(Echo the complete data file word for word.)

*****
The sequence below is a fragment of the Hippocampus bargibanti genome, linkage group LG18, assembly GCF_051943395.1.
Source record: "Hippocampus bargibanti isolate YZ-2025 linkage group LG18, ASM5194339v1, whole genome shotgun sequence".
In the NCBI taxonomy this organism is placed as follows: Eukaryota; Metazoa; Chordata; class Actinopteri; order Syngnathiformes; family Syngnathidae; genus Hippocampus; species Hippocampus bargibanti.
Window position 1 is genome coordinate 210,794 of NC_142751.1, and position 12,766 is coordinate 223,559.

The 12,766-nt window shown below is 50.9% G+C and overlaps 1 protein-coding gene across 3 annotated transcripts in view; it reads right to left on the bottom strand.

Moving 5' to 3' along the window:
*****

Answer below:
The sequence below is a fragment of the Hippocampus bargibanti genome, linkage group LG18, assembly GCF_051943395.1.
Source record: "Hippocampus bargibanti isolate YZ-2025 linkage group LG18, ASM5194339v1, whole genome shotgun sequence".
In the NCBI taxonomy this organism is placed as follows: Eukaryota; Metazoa; Chordata; class Actinopteri; order Syngnathiformes; family Syngnathidae; genus Hippocampus; species Hippocampus bargibanti.
Window position 1 is genome coordinate 210,794 of NC_142751.1, and position 12,766 is coordinate 223,559.

The 12,766-nt window shown below is 50.9% G+C and overlaps 1 protein-coding gene across 3 annotated transcripts in view; it reads right to left on the bottom strand.

Moving 5' to 3' along the window: